As soon as you suspect you’re pregnant, schedule an early appointment with your obstetrician, family physician or midwife. Once that is accomplished, one of our nurses will contact you to review your medical history and medications considered safe during pregnancy.
You and the nurse will also discuss the regularity of your cycles and what the first day of your last period was to determine your due date. The nurse will also review your information with your primary care provider to determine if anything is considered high risk and needs to be evaluated immediately.
Your first OB visit
At your first OB visit, done between six and eight weeks, your history and any pregnancy symptoms will be reviewed again. If your cycles are irregular or you are uncertain of your last menstrual period (LMP), then an ultrasound will be done to confirm your due date. The earlier you have an ultrasound, the more accurate your due date will be.
Usually, baby and heartbeat can be seen between six and seven weeks. If you know your LMP, your provider may use a small handheld ultrasound called a VSCAN to allow you to see your baby and the heartbeat. A physical exam is not usually necessary at this visit.
Your second OB visit
At your next OB visit, done between 10 and 12 weeks, your history will be reviewed again by your provider, followed by a complete physical exam. Your provider will check to make sure your Pap smear is up-to-date per the current guidelines. A culture from your cervix will be done to check for chlamydia and gonorrhea. Your family’s medical history will also be reviewed, which is important because many health problems are at least partly hereditary.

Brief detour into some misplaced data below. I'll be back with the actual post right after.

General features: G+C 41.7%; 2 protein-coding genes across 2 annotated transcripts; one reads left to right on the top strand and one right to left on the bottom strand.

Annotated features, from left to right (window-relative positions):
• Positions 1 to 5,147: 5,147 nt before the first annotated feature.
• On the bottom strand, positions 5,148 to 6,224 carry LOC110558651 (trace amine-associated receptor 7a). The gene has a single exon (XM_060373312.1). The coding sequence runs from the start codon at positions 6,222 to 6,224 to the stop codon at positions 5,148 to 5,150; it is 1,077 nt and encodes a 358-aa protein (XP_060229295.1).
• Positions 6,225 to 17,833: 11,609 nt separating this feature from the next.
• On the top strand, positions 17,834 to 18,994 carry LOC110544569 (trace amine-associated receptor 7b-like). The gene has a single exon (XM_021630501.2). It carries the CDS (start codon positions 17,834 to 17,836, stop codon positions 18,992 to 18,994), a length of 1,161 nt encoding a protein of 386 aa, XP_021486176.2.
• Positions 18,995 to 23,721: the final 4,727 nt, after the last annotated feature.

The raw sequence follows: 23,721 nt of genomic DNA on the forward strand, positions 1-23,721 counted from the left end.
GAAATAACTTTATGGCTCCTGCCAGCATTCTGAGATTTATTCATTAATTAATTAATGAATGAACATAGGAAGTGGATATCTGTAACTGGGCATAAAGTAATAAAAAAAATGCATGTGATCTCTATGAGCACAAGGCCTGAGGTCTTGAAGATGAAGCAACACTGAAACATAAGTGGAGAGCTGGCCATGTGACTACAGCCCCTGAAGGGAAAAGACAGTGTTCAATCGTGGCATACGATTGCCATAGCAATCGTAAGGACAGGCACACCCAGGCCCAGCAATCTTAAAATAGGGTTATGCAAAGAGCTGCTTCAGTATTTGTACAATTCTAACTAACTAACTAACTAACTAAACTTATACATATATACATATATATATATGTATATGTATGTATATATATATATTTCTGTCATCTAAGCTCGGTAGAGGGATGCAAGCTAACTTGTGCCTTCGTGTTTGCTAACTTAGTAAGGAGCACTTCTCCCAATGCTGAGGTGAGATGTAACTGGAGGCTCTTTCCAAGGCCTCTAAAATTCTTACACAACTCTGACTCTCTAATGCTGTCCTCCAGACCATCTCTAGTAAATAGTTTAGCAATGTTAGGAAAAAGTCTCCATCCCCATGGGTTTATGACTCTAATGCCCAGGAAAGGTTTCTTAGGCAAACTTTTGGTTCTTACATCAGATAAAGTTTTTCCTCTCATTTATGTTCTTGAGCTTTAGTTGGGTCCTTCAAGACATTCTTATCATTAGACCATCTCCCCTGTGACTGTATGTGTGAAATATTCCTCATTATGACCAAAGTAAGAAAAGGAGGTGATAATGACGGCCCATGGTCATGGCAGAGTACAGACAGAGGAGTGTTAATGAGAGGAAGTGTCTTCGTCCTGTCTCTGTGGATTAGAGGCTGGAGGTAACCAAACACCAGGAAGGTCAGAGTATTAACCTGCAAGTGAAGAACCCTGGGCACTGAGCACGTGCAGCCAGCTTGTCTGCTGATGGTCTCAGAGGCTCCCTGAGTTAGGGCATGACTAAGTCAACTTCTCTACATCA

Urine, blood and genetic testing
You will need to leave a urine sample at your second OB visit. At your subsequent prenatal visits, you may or may not need to leave a urine sample, so remember to ask your provider if you need to come to your visit with a full bladder. You will also do blood work at one of your OB visits to check for:
- Blood type and Rh status (if you’re Rh negative, you will get Rhogam at around 28 weeks and then possibly after delivery depending on your baby’s blood type).
- Infectious disease testing including syphilis (this will be checked three times during pregnancy as recommended by the State of South Dakota), hepatitis B, immunity to rubella and HIV.
- Early gestational diabetes and identifying risk factors including body mass index (BMI) of 30 or higher, history of gestational diabetes, and history of polycystic ovarian syndrome (PCOS). Fasting isn’t necessary, but try to avoid eating or drinking anything sweet before this test. If you don’t have any risk factors, this test will be done between 24 and 28 weeks.
Your provider will also discuss genetic testing options with you. These can provide information about your baby’s risk for Down syndrome, sickle cell disease, cystic fibrosis, as well as other chromosomal problems and birth defects.
The options for genetic screening and testing continue to expand very rapidly. If you have questions or would like more information, it is recommended that you meet with a genetic counselor. The counselor’s role is to translate all the technical and scientific information and to help you sort out your feelings so that you can make informed choices and decide what’s right for you and your family.
Getting appropriate care from the beginning is the first step in keeping yourself and your baby as healthy as possible throughout your pregnancy. For any additional questions you may have, talk to your provider.